[amazon_link id=”1400068169″ target=”_blank” container=”” container_class=”” ][/amazon_link]
Clara and Mr. Tiffany: A Novel
by Susan Vreeland
New York : Random House, 2011
After another brief pause in life we are back reviewing books. This review is from Katherine who just loves this book. While it is a novel it is based on fact — there really was a Clara who ran Tiffany’s “women’s” studio which came out with some unbelievable Tiffany pieces. Would Tiffany have been “Tiffany” without Clara and the other ladies? Read this book to see for yourself. At the end are some links to view her work.
Louis Comfort Tiffany staffs his studio with female artisans–a decision that protects him from strikes by the all-male union–but refuses to employ women who are married. Lucky for him, Clara Driscoll’s romantic misfortunes insure that she can continue to craft the jewel-toned glass windows and lamps that catch both her eye and her imagination.
History comes alive and in full color with the novel Clara and Mr. Tiffany. And color is the main component of this love story with Tiffany stained glass. And what is wonderful is that while the book is a novel it is all based on fact. And as a side note I listened to part of it on book on CD and the reader is absolutely fabulous – so either enjoy a great read or a great listen – all of it is superb.
There truly was a Clara Driscoll and as most know there was Tiffany jewelry and in particular for this story the famous Tiffany glass. Clara headed the “women’s studio” of Tiffany glass for Louis Comfort Tiffany, son of the patriarch and owner of the family business of Tiffany jewelry. The women who worked with Clara were the only females in the glass art world of New York and beyond. It was considered a man’s occupation and Clara, with the women she hired, set out to show Louis Tiffany and the world how much artistic skill and creativity women could bring to this art.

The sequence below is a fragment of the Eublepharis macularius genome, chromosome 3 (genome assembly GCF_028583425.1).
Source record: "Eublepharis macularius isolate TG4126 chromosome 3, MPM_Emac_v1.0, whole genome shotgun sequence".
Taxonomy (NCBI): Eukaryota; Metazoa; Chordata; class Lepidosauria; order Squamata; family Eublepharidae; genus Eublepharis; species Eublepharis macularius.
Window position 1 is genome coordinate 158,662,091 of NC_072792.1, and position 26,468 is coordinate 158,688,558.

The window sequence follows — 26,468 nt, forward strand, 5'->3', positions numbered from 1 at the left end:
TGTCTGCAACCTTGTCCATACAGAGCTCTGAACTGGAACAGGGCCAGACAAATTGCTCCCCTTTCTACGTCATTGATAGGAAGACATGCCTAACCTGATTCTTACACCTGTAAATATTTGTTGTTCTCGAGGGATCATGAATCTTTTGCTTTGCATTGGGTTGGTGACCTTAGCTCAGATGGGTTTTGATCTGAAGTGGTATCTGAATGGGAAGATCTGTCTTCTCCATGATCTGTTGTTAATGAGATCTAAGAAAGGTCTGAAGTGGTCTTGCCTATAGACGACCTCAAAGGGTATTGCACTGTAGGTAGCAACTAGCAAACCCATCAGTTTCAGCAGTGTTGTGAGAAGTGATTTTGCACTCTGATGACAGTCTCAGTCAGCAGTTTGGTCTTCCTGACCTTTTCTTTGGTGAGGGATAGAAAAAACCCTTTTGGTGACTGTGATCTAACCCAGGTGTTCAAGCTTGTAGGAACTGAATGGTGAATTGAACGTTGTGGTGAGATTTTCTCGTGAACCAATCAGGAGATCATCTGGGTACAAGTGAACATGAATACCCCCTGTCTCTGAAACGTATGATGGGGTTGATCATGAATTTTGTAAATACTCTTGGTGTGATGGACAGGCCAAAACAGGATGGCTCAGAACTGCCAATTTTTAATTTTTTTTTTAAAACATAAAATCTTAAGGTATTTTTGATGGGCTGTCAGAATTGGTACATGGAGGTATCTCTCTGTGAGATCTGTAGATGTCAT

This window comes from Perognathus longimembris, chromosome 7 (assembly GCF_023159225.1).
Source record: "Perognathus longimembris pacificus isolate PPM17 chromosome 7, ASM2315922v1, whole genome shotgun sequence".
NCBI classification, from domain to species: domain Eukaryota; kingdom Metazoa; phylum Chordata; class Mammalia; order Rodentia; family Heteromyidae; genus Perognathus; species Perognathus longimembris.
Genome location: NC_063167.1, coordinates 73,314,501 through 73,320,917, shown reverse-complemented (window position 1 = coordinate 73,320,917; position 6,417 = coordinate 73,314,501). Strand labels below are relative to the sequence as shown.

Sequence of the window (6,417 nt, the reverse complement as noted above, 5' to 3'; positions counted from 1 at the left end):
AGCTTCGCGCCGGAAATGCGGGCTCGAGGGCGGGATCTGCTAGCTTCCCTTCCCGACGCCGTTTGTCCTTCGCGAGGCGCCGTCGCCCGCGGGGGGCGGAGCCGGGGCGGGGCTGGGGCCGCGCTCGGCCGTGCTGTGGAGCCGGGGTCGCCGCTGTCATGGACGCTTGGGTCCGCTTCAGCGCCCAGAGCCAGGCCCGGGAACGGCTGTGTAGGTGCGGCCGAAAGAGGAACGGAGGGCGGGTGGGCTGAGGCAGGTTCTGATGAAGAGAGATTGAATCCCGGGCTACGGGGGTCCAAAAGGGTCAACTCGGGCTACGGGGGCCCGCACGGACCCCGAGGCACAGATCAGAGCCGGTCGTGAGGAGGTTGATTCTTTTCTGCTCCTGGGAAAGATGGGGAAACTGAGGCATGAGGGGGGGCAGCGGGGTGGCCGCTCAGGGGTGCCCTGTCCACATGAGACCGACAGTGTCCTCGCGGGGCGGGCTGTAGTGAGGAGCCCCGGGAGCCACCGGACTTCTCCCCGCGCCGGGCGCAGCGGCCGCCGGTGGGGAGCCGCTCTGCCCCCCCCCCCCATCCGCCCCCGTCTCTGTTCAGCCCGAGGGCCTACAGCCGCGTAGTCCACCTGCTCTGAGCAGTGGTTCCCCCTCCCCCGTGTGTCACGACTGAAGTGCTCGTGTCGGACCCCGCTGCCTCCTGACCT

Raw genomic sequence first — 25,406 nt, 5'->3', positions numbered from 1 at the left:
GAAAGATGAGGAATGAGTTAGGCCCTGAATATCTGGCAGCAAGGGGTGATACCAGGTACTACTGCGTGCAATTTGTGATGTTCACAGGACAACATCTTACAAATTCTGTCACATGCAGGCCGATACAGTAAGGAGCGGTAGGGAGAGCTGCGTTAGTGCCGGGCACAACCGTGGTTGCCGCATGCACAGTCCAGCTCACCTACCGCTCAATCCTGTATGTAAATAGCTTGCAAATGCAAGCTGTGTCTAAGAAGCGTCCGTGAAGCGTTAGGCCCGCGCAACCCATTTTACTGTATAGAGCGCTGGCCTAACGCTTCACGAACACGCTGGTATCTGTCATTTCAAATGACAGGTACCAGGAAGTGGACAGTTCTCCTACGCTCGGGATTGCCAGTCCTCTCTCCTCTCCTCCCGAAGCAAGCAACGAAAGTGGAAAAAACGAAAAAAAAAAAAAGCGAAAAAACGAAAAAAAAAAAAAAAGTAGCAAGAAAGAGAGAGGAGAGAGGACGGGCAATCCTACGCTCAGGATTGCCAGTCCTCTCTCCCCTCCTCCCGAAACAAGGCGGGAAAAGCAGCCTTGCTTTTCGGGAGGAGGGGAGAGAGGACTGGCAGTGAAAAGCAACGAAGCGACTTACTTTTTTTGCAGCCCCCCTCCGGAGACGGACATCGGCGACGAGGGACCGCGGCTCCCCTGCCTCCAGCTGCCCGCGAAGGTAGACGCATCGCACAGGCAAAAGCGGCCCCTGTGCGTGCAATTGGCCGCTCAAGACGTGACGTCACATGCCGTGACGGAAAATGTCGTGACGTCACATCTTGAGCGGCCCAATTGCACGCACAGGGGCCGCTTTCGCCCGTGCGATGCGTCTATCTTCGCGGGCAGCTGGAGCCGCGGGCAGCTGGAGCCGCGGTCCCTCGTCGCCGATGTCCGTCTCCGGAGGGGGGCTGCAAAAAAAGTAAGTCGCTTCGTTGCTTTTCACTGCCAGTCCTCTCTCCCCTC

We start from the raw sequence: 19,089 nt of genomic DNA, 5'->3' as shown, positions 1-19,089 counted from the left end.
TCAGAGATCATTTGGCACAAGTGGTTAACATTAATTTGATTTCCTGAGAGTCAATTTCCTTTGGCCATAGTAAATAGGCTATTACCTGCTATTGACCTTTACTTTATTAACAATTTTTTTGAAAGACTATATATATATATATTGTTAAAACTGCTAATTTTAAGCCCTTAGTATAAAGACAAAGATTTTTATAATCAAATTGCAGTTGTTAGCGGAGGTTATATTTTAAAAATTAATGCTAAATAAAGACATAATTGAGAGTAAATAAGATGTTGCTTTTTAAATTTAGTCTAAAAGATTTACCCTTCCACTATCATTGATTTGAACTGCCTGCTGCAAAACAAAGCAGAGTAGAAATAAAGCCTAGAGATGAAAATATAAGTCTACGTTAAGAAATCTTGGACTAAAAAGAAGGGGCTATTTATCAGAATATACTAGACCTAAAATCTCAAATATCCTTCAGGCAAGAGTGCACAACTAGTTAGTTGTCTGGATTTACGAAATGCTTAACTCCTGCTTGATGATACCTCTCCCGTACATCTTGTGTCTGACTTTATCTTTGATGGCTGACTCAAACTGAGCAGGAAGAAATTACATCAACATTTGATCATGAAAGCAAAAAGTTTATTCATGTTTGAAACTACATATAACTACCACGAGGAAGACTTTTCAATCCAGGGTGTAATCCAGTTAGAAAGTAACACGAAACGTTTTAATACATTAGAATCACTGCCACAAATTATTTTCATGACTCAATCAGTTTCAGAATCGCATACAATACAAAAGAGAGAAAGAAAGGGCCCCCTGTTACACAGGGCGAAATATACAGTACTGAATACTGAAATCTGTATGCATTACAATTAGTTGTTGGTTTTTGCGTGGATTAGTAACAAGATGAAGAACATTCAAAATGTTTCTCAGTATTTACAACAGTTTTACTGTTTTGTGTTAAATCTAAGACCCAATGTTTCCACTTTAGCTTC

In this story we move from the 1893 Chicago World’s Fair through the next 12 years as Tiffany glass and Clara receive awards, honors and many commissions for windows, mosaics and lamps. But we also see the egotistical side of Louis Tiffany as he continues to take credit for the designs and art of Clara’s skill. Women were just there for his needs. He even treats his twin teenage daughters, trying to break away from home to go to school at Bryn Mawr, with little respect and tells them that they should stay home instead of trying to expand themselves.
Clara worked in the women’s studio for Louis Tiffany and struggled against the anti-female bias of the company and world of that era. Clara was a first-rate artisan but she didn’t end up with the full respect of the company We see the men’s Glaziers and Glass Cutter’s Union begin to agitate and their anger ferment when they see how well the women do with both the creativity and production of Tiffany windows and lamps to the detriment of their own organization. When it came to deciding which group was right the women’s studio suffered until they too, following the women’s suffragette movement, decided to take a stand.
We also find Clara continuously seeking what I note is Louis’ love of her work, her creativity, and just maybe of herself – something he could never give her due to his marriages and their social status. Clara seemed to wish for his attention and even love throughout the book. When told of Louis Tiffany’s visits to the mosaic group Clara notes “Under my skin burned the heat of coveting his two visits a week, but I couldn’t say a word. They were my friends. The creative collaboration I had let myself believe I alone had with him was intimate and passionate. Now it was cheapened by seeing his more attentive collaboration with them. I was still just one of his minions.”